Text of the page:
In other words, the miracle of life is the way it multiplies without our understanding how, without our seeing it directly.  I guess that's why it's God himself that does the judging, and why he does it at the end of all things.  

2) See and do. It's true that a Day of Reckoning is coming.  I know that because all of the parables in this chapter speak of a day of accounting, when every person will be held responsible for their work.  In a world where we constantly fight "black and white scenarios," where we can see that things are not always so clear as they may first seem, and even in a book that tells us not to judge but to forgive and love, Jesus speaks in no uncertain terms that there is a very real judgment waiting for us.  But in each of these parables - the 10 virgins, the talents, the sheep and goats - the kingdom of God is "like unto" the most basic things in life.  Therefore, it's coming, but we are also living close to it right now.  It's likeness is all around us. We can see it if we look with the right eyes.

We are currently remodeling our basement.  Correction: we are currently living upstairs while our empty basement is waiting for the contractor to help us remodel.  We did our own demolition. Over the weeks our little 1950s basement became a warehouse of splintered wood, bent nails, and broken sheetrock.  We wore masks and gloves and goggles and hats.  (I looked like a kid playing astronaut.)  We pried asbestos-filled linoleum tiles off the floor.  We threw our sledgehammer against the walls.  We tore down asbestos-filled ceiling tiles.  And we walked back upstairs at midnight or 1:00 a.m., sore and tired and covered from head to toe in sheetrock dust, white, ghost-like footprints trailing behind us on the wood floors.  The next day we'd load the debris in the truck and drive across the train tracks to the dump.  After several weeks of this, our basement consisted of beams, natural light, and empty space: beautiful in the promise of its possibilities.  But this isn't a story about destruction, and how that destruction was necessary to make way for something greater.  It's not about the way I sorted through an entire basement of stuff and made piles of what we'd keep and what we wouldn't, though both of those points would work nicely in a post about the kingdom of God and judgment.  Instead, it's about the two things that do remain in the basement (under layers of that dust and piles of tools), the two things without which we'd cease to function.  I mean our washer and dryer.  We can live in a tight space.  My two older sons can share a bed, and they can share a room with the baby. We can move load after load of storage to the garage.  But we can't live without something to wash and dry our clothes.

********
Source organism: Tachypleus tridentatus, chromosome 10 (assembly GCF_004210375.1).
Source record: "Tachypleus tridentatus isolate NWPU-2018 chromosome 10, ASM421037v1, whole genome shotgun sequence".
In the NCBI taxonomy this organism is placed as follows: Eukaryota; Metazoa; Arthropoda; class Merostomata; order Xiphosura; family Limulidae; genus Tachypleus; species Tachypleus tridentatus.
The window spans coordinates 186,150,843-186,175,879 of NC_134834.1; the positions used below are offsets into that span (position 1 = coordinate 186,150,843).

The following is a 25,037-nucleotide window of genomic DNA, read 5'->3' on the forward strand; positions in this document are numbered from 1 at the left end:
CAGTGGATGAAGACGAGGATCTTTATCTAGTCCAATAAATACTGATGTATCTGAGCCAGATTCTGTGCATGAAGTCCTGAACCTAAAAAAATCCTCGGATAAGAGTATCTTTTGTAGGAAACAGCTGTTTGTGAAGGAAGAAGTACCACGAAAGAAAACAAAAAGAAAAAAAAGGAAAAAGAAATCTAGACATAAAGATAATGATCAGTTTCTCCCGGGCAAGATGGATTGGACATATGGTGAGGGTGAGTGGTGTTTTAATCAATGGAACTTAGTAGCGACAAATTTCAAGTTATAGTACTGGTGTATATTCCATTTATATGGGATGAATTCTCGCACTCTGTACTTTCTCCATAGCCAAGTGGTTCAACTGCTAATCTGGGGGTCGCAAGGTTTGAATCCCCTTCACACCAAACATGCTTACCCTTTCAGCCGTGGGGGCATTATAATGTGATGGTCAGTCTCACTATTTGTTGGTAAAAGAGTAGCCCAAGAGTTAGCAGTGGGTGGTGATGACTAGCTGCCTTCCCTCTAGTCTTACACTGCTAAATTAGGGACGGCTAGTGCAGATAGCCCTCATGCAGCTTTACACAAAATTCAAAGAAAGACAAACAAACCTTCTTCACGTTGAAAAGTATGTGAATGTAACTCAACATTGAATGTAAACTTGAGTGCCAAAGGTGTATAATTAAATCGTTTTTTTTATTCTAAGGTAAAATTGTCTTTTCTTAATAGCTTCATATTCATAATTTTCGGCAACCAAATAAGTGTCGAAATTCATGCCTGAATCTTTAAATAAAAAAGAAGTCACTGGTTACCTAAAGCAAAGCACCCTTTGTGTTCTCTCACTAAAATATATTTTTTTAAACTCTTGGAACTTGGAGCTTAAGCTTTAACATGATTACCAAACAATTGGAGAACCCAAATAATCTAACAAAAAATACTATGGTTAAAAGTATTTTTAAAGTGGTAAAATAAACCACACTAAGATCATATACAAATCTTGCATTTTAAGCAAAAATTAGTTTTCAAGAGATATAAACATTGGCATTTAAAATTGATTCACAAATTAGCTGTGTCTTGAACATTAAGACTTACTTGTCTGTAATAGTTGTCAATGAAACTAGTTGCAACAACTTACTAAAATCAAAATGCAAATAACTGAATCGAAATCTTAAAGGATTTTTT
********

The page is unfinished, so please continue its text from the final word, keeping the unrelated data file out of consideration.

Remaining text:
My fondness for our old washer and dryer has grown beyond a normal relationship between a housewife and her trusty appliances.  Sometimes I stand on the steps and just look at them: two white buddhas churning away in the corner of a vast empty room, doing their good work out of sight and far away from the rest of the world.  They never fail me.  I open the washer and stuff it with dirty clothes, and when I return 30 minutes later, it presents me with clean clothes.  When I open the dryer and stuff in wet clothes, all I have to do is turn the dial, listen for the buzzer from upstairs, and return, knowing full well that when I open that door a load of warm, wonderfully-scented clothes will fall into my hands.  And it does.